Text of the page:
NAV's greatest strength lies in its flexibility. You can modify most aspects of its execution, from file exclusions, detection notification, and pre-selected volumes to the file-extension scan list. Notification options include the following.

  • NAV automatically repairs infected files (after backing them up) without prompting the user. It can also automatically repair infected boot sectors.
  • Auto-delete: NAV deletes infected files without prompting the user. Use this option with caution--especially on NTFS volumes--because the file is physically wiped off the disk.
  • Notify only: NAV brings up a dialog box when it detects a virus, but it doesn't let you delete or repair the files.
  • Prompt: NAV brings up a dialog box from which you can either delete or attempt to repair the file when a virus is detected. This is the option I use for the majority of my work. It offers the greatest flexibility.

All NAV activity is written to a log file on your hard disk. This may be adequate for standalone workstations, but in a networked environment, you would expect NAV to send a broadcast message over the network. InocuLAN does. Email notification is also missing in the beta release of NAV that I tested.

However, NAV is an invaluable tool for users who frequently download files from an online service, as it supports compressed archive files. Unfortunately, NAV supports only .ZIP archives (see screen 2). And because it decompresses the files internally, you can't add your own archivers. Thus, other archive formats, such as .ARJ, .ARC, and .ZOO, are unsupported.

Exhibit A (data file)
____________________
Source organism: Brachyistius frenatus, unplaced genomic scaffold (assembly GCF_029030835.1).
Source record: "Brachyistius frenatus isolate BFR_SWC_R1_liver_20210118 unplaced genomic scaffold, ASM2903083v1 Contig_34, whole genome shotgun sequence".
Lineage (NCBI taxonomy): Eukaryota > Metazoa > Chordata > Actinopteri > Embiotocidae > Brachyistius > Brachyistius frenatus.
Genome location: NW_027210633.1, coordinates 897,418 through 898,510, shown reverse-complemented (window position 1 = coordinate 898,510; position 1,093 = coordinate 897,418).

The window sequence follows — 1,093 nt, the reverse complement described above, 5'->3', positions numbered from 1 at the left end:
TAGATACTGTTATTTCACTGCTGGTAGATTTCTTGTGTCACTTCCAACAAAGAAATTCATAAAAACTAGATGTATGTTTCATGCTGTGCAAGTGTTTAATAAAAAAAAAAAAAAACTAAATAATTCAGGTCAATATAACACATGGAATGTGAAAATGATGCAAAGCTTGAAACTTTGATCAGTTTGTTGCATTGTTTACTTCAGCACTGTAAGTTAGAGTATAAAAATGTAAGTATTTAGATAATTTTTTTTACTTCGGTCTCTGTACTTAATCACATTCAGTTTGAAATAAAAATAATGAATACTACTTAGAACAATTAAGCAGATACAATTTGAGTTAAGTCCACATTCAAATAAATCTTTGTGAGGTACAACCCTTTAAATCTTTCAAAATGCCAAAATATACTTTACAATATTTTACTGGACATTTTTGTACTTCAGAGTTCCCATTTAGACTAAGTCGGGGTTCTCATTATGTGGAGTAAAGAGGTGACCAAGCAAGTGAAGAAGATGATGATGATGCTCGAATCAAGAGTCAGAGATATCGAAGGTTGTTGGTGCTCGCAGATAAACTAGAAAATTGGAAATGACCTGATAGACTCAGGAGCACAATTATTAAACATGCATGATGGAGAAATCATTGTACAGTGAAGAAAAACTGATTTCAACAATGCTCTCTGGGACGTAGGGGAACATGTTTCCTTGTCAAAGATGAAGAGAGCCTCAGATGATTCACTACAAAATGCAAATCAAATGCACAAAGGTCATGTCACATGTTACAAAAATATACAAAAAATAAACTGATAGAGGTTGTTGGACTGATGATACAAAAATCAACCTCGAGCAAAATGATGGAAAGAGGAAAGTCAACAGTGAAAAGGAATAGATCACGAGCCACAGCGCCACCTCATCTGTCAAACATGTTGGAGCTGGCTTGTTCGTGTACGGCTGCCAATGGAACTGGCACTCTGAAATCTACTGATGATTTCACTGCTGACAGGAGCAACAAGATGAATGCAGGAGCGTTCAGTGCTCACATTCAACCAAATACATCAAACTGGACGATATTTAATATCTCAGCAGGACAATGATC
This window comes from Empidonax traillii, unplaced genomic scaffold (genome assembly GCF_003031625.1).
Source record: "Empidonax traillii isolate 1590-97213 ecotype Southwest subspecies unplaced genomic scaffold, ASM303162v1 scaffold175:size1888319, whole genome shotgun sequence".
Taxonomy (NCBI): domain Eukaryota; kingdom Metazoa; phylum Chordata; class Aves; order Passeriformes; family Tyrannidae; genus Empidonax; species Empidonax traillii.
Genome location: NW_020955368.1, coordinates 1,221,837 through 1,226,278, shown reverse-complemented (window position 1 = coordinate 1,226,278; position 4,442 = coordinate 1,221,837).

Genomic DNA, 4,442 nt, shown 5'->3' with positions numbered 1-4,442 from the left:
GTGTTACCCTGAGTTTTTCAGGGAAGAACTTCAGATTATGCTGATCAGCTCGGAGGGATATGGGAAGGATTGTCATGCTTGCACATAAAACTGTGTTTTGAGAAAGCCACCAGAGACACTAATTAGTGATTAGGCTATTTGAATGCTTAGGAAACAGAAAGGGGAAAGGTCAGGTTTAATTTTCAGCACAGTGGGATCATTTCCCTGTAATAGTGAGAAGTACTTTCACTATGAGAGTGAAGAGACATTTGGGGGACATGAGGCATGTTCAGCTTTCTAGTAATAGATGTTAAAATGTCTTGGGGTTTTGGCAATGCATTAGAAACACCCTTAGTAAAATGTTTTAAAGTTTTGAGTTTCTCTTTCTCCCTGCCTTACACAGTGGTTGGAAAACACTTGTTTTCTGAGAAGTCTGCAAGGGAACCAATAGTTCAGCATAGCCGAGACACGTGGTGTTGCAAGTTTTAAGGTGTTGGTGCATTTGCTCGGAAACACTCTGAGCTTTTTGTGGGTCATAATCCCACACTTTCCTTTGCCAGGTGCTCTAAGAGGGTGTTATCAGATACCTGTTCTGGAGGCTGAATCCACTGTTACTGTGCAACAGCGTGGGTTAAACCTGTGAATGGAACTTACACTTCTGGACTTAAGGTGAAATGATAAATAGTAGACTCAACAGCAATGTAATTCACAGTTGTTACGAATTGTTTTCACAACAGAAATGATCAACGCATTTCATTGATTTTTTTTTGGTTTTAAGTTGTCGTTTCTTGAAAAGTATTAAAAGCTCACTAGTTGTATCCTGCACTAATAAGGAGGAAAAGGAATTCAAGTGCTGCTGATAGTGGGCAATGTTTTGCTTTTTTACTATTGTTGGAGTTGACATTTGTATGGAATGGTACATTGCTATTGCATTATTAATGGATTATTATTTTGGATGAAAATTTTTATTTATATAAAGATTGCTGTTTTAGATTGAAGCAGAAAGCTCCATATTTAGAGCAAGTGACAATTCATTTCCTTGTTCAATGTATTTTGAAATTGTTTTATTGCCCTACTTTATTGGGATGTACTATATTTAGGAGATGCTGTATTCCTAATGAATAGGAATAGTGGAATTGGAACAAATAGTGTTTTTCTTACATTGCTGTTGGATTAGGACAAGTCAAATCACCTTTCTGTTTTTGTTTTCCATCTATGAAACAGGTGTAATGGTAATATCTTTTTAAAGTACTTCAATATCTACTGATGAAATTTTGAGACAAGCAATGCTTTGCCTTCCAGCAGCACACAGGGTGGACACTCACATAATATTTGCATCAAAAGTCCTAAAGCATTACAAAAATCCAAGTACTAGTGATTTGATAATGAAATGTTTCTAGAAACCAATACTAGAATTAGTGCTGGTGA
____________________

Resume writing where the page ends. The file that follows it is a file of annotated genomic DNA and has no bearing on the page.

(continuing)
NAV uses NT's Scheduler service to schedule unattended scans, which is ideal for servers. To set up an unattended scan, you start the Scheduler service and set the day and time on which you want the NAV scan to occur. Unfortunately, however, NAV supports only one scan per week. This can be limiting if your system accepts new files daily.

The NT version of NAV is almost identical to the Windows 95 version (except for NTFS support), both in feature set and in interface. However, NAV doesn't fully exploit the Win32 API. For example, it doesn't support some common features such as multithreading.

Multithreading would speed up certain operations on symmetrical multiprocessing (SMP) systems, because the application theoretically could scan multiple drives at the same time. In addition, NAV is available only for the Intel platform, with no MIPS, Alpha, or PowerPC releases planned--a problem if you have moved to a RISC platform.

Excellent Value
Symantec has made an auspicious debut with NAV. If you have access to the Internet, an online service, or Symantec's bulletin-board service, it's worth your while to check out this software. Freeware doesn't get much better than this. If you want a more functional product, look at InocuLAN or wait for the full commercial version of Norton AntiVirus for Windows NT, which should hit the stores later this year.

Norton AntiVirus for NT
System Requirements: Windows NT Workstation 3.51, 16MB of RAM, 6MB of free disk space (plus an additional 600KB in your NT partition)
Contact: Symantec * 408-253-9600
Price: Free
Corrections to this Article:
  • "Norton AntiVirus for NT," incorrectly stated that the product was available free of charge. Symantec's free offer expired March 31.